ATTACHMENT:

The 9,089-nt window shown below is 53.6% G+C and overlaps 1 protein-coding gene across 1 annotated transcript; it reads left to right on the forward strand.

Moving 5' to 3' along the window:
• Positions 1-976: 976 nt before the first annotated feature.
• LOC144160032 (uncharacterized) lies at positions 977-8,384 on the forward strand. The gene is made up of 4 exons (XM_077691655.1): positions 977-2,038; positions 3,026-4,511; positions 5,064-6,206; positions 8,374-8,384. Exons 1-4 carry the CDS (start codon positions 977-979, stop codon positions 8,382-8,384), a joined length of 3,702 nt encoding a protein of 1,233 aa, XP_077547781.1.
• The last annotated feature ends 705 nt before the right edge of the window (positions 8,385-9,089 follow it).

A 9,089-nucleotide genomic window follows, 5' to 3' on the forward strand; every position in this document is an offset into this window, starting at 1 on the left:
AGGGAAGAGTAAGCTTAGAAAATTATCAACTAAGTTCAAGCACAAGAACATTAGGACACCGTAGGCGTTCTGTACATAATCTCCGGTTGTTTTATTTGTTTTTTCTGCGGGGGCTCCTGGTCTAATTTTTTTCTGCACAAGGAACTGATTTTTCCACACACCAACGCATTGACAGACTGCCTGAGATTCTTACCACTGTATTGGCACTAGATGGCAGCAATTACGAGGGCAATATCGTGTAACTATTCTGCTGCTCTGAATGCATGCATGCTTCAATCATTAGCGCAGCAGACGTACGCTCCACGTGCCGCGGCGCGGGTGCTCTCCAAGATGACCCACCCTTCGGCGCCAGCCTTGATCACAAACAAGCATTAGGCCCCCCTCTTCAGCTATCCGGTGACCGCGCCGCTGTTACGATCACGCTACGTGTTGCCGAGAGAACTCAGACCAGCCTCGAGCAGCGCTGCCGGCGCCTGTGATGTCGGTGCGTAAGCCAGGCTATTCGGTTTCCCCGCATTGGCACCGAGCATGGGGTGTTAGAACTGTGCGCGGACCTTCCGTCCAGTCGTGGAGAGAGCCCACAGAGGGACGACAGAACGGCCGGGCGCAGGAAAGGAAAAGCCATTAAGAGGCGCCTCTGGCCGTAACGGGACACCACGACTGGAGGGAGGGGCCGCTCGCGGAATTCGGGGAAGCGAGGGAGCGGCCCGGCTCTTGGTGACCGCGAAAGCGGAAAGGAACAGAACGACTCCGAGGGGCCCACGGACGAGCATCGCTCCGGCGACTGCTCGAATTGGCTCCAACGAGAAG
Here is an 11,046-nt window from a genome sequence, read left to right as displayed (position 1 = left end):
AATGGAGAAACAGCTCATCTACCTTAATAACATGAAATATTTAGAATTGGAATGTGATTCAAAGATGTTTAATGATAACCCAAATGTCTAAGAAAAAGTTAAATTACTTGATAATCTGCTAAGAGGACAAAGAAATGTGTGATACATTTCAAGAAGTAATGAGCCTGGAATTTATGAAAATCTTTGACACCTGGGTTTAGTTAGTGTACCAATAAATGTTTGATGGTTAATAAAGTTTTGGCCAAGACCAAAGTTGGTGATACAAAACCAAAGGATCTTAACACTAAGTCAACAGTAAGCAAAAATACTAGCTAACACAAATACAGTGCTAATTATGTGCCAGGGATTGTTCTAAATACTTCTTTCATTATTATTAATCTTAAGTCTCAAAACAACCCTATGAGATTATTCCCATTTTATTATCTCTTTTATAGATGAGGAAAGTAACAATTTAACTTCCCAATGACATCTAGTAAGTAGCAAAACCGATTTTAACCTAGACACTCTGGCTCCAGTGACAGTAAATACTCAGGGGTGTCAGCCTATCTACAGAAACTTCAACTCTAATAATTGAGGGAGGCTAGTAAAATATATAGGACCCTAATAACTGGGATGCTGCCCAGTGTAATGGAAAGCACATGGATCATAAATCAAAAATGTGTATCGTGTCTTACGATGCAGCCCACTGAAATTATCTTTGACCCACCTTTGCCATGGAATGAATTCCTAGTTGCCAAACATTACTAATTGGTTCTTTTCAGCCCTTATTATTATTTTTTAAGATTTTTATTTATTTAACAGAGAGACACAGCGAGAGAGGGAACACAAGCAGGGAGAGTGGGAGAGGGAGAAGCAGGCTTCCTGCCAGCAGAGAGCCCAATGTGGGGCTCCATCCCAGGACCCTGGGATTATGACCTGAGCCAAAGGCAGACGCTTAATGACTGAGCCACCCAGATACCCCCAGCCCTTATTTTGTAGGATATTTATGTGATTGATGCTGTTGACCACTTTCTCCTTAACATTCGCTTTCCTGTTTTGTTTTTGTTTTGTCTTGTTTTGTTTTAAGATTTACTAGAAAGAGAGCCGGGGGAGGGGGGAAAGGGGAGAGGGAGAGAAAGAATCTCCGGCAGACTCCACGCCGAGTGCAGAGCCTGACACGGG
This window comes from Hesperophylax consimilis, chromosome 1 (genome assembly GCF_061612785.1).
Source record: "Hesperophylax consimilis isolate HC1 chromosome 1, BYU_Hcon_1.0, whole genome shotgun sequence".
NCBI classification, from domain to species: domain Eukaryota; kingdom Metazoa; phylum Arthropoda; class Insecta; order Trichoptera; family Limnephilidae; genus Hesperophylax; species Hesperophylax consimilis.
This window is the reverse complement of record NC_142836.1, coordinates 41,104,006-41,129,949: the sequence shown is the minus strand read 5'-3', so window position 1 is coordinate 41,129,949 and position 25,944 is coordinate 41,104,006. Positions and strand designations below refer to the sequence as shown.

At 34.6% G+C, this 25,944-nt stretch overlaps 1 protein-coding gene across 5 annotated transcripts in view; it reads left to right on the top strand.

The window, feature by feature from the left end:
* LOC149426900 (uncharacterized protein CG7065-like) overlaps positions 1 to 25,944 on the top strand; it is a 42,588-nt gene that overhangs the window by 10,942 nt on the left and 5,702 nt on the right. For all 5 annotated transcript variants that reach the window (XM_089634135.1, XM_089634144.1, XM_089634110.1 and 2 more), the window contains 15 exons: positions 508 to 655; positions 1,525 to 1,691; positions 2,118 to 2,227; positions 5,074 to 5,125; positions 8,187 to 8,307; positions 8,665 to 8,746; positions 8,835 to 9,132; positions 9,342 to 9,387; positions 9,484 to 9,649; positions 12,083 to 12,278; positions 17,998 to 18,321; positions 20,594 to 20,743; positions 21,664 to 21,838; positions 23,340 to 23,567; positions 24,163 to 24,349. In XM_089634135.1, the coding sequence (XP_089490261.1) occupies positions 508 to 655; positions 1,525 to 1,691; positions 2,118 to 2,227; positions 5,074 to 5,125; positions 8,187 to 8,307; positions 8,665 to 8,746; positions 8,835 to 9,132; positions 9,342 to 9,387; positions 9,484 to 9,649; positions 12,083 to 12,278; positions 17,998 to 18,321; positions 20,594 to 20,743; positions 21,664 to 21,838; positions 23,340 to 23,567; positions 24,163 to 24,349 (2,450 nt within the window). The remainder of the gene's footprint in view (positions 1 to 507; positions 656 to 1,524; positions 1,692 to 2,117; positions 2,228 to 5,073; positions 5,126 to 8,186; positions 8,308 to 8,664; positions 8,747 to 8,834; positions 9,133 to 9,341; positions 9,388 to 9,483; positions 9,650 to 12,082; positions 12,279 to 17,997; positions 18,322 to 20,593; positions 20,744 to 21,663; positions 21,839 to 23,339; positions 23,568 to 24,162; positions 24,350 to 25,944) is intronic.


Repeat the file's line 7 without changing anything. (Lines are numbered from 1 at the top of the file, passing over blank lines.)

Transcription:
AGGGAAGAGTAAGCTTAGAAAATTATCAACTAAGTTCAAGCACAAGAACATTAGGACACCGTAGGCGTTCTGTACATAATCTCCGGTTGTTTTATTTGTTTTTTCTGCGGGGGCTCCTGGTCTAATTTTTTTCTGCACAAGGAACTGATTTTTCCACACACCAACGCATTGACAGACTGCCTGAGATTCTTACCACTGTATTGGCACTAGATGGCAGCAATTACGAGGGCAATATCGTGTAACTATTCTGCTGCTCTGAATGCATGCATGCTTCAATCATTAGCGCAGCAGACGTACGCTCCACGTGCCGCGGCGCGGGTGCTCTCCAAGATGACCCACCCTTCGGCGCCAGCCTTGATCACAAACAAGCATTAGGCCCCCCTCTTCAGCTATCCGGTGACCGCGCCGCTGTTACGATCACGCTACGTGTTGCCGAGAGAACTCAGACCAGCCTCGAGCAGCGCTGCCGGCGCCTGTGATGTCGGTGCGTAAGCCAGGCTATTCGGTTTCCCCGCATTGGCACCGAGCATGGGGTGTTAGAACTGTGCGCGGACCTTCCGTCCAGTCGTGGAGAGAGCCCACAGAGGGACGACAGAACGGCCGGGCGCAGGAAAGGAAAAGCCATTAAGAGGCGCCTCTGGCCGTAACGGGACACCACGACTGGAGGGAGGGGCCGCTCGCGGAATTCGGGGAAGCGAGGGAGCGGCCCGGCTCTTGGTGACCGCGAAAGCGGAAAGGAACAGAACGACTCCGAGGGGCCCACGGACGAGCATCGCTCCGGCGACTGCTCGAATTGGCTCCAACGAGAAG